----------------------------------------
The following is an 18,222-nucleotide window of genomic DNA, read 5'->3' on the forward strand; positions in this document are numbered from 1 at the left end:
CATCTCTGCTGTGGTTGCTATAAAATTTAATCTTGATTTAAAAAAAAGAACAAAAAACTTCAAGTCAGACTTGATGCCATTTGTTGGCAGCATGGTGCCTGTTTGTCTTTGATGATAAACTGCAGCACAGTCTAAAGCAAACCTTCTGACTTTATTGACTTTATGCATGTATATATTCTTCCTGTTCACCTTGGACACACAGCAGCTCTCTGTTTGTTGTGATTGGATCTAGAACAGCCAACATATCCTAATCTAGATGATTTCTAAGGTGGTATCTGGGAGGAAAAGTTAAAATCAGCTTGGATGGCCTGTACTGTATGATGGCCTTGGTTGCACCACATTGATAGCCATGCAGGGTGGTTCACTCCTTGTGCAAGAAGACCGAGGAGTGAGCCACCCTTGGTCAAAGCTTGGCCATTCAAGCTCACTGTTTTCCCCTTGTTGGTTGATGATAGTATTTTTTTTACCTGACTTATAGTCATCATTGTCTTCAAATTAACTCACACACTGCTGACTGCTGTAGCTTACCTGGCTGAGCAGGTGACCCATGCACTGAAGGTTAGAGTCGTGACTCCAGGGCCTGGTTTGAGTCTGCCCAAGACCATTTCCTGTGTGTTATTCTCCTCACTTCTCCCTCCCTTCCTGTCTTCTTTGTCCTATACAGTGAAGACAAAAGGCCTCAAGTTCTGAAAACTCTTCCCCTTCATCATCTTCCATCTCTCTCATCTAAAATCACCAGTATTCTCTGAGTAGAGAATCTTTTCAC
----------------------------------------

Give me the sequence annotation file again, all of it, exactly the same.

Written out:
The following is an 18,222-nucleotide window of genomic DNA, read 5'->3' on the forward strand; positions in this document are numbered from 1 at the left end:
CATCTCTGCTGTGGTTGCTATAAAATTTAATCTTGATTTAAAAAAAAGAACAAAAAACTTCAAGTCAGACTTGATGCCATTTGTTGGCAGCATGGTGCCTGTTTGTCTTTGATGATAAACTGCAGCACAGTCTAAAGCAAACCTTCTGACTTTATTGACTTTATGCATGTATATATTCTTCCTGTTCACCTTGGACACACAGCAGCTCTCTGTTTGTTGTGATTGGATCTAGAACAGCCAACATATCCTAATCTAGATGATTTCTAAGGTGGTATCTGGGAGGAAAAGTTAAAATCAGCTTGGATGGCCTGTACTGTATGATGGCCTTGGTTGCACCACATTGATAGCCATGCAGGGTGGTTCACTCCTTGTGCAAGAAGACCGAGGAGTGAGCCACCCTTGGTCAAAGCTTGGCCATTCAAGCTCACTGTTTTCCCCTTGTTGGTTGATGATAGTATTTTTTTTACCTGACTTATAGTCATCATTGTCTTCAAATTAACTCACACACTGCTGACTGCTGTAGCTTACCTGGCTGAGCAGGTGACCCATGCACTGAAGGTTAGAGTCGTGACTCCAGGGCCTGGTTTGAGTCTGCCCAAGACCATTTCCTGTGTGTTATTCTCCTCACTTCTCCCTCCCTTCCTGTCTTCTTTGTCCTATACAGTGAAGACAAAAGGCCTCAAGTTCTGAAAACTCTTCCCCTTCATCATCTTCCATCTCTCTCATCTAAAATCACCAGTATTCTCTGAGTAGAGAATCTTTTCAC